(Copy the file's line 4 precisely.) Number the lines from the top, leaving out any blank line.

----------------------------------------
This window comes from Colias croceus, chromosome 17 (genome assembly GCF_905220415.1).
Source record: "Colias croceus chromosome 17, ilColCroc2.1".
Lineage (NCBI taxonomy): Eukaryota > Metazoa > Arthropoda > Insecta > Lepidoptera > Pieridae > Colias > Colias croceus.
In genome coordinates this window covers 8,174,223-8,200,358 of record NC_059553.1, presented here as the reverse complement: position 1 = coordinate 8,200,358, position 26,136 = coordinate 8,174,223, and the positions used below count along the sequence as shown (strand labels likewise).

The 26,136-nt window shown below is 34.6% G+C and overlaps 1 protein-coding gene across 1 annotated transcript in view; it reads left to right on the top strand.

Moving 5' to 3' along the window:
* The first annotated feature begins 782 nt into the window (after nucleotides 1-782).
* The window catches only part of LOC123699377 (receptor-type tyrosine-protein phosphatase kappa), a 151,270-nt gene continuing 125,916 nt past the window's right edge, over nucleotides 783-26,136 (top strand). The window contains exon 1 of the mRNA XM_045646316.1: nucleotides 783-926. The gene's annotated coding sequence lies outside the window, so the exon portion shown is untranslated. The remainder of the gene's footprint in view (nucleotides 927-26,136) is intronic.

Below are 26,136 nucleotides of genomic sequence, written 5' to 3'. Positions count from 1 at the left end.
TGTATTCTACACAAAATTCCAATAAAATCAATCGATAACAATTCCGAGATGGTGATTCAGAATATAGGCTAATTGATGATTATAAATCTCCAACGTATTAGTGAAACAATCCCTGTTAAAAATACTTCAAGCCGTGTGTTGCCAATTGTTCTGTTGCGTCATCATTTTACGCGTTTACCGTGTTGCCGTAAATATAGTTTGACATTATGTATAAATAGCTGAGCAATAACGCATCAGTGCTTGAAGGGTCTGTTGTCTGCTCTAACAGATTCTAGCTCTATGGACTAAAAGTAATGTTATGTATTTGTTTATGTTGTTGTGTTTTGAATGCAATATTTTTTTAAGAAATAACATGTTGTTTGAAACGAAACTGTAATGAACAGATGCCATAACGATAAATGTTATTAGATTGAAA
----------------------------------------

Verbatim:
In genome coordinates this window covers 8,174,223-8,200,358 of record NC_059553.1, presented here as the reverse complement: position 1 = coordinate 8,200,358, position 26,136 = coordinate 8,174,223, and the positions used below count along the sequence as shown (strand labels likewise).